Mudlarking finds that are literally good enough to eat
By Claire Ferguson
Biscuit art by Ella Hawkins
During the pandemic, Ella looked for creative ways to keep busy. She tried making pastries, tarts, and gyoza from scratch, eventually settling onto biscuits (cookies), because she could easily send the finished product to her friends and family. Her early biscuit sets were inspired by the recipient, designed around what she thought they would enjoy seeing—and eating—and her creativity sparked from there. She has now created around 25 incredibly intricate, edible biscuit sets inspired by museum collections, art history, historical dress, costume design, and more.
Victorian ruby lustreware tile found by Jason Sandy and biscuit art by Ella Hawkins
Ella has a background not only in cake decorating but also academia, studying performance and theatre, with a PhD in Shakespeare Studies. Her recent research has expanded into costume design, dress history, and material culture. She currently is a Teaching Fellow in Early Modern English at the Shakespeare Institute, University of Birmingham in the UK. During the week, she lectures and leads seminars on early modern drama, the history of performance and poetry, and on the weekends, she bakes!
Pottery found by Florrie Evans and biscuit art by Ella Hawkins
Ella turns to her academic work for inspiration. She created several biscuit sets based on Elizabethan and Jacobean fabrics, portraits, and books. She has also made sets inspired by other periods of design and literary history, costume, and scenic design for theatre, film, and television. She has made cookies inspired by William Morris patterns, Tiffany glass, Jane Austen, Ancient Greek pottery, medieval manuscripts, and TV shows Game of Thrones and Outlander. Some of her favorite designs were developed in collaboration with heritage organizations including Jane Austen’s House and the David Parr House. “The stories, objects, and places cared for by organizations like these are endlessly inspiring,” Ella says.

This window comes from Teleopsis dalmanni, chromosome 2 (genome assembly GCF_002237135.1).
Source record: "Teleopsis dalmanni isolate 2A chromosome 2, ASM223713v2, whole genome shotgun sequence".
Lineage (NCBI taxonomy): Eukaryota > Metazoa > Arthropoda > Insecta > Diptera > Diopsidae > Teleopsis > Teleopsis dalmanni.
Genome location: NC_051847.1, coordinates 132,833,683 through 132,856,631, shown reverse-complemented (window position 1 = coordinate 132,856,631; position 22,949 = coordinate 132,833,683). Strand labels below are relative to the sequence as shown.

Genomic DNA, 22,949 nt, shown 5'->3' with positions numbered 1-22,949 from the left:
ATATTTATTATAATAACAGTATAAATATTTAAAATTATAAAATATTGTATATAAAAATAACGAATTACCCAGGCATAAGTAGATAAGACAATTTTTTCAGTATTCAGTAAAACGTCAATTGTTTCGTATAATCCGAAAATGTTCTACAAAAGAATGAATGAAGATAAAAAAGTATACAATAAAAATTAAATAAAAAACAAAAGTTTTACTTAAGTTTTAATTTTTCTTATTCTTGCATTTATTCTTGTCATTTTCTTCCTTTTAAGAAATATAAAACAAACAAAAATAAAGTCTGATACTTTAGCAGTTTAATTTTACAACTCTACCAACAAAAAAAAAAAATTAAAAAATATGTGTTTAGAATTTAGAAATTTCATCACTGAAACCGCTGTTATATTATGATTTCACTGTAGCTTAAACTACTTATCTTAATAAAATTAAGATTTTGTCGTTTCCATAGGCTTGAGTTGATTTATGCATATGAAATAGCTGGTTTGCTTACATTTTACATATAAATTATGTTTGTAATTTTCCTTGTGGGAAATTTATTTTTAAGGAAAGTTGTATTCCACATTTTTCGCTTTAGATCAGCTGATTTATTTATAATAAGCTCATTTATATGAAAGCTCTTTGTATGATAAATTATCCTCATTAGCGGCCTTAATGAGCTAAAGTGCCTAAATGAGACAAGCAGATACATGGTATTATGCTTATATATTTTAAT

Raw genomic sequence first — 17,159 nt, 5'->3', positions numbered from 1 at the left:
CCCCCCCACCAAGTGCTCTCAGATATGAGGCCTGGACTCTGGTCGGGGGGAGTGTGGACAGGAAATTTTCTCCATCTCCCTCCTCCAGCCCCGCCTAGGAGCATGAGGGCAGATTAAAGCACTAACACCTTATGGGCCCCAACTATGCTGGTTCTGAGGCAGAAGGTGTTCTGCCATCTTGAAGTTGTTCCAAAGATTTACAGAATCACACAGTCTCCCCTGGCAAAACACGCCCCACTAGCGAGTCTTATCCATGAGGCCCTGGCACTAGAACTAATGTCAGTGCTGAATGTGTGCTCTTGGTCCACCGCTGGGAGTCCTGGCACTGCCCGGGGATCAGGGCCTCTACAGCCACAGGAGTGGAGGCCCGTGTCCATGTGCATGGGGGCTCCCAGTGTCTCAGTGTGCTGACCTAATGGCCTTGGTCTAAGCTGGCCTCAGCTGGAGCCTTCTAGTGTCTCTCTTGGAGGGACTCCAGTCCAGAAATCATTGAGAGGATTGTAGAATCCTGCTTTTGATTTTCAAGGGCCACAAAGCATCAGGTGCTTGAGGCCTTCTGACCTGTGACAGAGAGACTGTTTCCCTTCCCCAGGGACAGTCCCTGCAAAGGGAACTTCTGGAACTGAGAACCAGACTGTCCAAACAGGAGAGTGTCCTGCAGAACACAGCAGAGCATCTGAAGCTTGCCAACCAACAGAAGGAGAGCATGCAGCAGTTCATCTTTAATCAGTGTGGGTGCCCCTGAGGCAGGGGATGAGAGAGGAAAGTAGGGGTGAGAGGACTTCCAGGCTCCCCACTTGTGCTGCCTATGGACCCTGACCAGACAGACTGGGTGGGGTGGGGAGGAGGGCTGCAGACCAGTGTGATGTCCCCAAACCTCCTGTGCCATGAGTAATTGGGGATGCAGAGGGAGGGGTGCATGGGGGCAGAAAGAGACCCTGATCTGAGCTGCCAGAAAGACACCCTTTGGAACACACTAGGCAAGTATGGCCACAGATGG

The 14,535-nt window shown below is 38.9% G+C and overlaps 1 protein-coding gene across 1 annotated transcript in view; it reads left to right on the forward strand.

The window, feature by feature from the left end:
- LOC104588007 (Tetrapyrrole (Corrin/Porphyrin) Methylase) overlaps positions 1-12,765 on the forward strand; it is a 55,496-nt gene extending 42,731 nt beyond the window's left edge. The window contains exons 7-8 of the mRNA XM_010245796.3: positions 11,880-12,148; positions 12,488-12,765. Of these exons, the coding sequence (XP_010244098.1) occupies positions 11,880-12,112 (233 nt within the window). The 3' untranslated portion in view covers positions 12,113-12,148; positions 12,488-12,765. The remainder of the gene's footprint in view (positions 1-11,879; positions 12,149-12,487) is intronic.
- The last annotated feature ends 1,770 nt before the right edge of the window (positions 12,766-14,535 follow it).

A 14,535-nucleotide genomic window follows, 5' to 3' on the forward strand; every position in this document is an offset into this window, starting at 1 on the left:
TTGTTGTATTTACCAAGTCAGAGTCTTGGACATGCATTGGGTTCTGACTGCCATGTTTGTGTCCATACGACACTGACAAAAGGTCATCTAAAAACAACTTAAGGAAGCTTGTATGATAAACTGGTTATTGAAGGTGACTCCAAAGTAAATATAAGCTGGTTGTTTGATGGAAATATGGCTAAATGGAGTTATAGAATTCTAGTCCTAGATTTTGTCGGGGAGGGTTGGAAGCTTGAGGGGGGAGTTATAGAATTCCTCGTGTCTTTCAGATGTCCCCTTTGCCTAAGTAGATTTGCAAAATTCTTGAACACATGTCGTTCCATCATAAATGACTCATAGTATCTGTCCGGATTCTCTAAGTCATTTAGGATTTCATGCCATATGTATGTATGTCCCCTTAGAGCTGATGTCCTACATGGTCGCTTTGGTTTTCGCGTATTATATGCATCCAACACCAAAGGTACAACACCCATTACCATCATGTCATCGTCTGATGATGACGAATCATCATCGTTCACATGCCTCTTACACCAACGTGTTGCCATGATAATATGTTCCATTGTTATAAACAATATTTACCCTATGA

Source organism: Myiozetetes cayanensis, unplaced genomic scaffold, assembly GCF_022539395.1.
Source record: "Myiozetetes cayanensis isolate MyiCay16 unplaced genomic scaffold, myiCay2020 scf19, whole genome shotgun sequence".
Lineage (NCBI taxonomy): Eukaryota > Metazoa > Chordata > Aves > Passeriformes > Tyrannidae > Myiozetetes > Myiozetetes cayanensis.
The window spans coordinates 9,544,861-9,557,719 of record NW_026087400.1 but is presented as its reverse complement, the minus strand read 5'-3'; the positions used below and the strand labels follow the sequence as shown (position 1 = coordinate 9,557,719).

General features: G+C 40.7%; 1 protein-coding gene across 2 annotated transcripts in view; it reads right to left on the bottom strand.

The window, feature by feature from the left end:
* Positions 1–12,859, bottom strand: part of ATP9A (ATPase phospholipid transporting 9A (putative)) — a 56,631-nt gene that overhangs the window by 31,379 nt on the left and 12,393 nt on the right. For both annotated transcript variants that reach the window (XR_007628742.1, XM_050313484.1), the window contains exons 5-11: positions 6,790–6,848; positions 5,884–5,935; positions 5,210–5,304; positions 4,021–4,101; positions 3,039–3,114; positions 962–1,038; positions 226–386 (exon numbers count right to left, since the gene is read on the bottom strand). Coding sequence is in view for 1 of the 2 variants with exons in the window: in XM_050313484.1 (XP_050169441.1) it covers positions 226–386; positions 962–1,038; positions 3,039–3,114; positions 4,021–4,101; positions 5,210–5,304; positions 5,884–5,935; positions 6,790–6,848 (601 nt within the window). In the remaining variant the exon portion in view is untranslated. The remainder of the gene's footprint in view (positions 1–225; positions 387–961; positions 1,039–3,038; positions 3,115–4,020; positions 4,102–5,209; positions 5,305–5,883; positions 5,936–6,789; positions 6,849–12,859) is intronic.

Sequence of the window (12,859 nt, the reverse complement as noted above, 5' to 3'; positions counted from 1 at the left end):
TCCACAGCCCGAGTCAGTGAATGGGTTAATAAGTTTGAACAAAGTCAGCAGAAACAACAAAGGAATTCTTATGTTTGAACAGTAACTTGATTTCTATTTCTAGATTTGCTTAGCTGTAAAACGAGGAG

Roman coin found by Florrie Evans and biscuit art by Ella Hawkins
In December 2021, Ella made a biscuit set inspired by mudlarking finds on the River Thames with pieces found by Tom Chivers, Florrie Evans, and Jason Sandy. Each biscuit recreates a specific artifact as precisely as possible: Victorian stoneware and transferware, seventeenth-century Westerwald pottery sherds, Staffordshire slipware, a Victorian ruby lustreware tile, a fragment of a Bartmann medallion, and a Roman coin all feature in the set. Ella used a sgraffito technique for the aging effect making the cookies practically indistinguishable from the original finds. The attention to detail demonstrates a sophisticated level of craftsmanship and artistry, with Ella bringing each small piece of history to life.
Biscuit art by Ella Hawkins
For her process, Ella first researches the chosen theme, carefully composing a combination of colors, textures, and patterns that will work together as a set. Next, she bakes the biscuits. Her favorite flavors are orange, cardamom and vanilla, but she will match the flavor to the design scheme if she can. For example, she incorporated rose into her Jane Austen set and sea salt to her mudlarking set. Finally, the decoration stage takes around two days for a full set of eight biscuits (around one to three hours per biscuit). She’ll either paint the designs onto a flat layer of royal icing using food coloring gels and vodka, or she’ll create a 3D effect by piping patterns on top of the icing surface.
The results are stunning works of art, rich in flavor and history, and almost too beautiful to eat!
See more at ellahawkins.com and on Instagram @ellamchawk.
This article appeared in the Beachcombing Magazine May/June 2022 issue.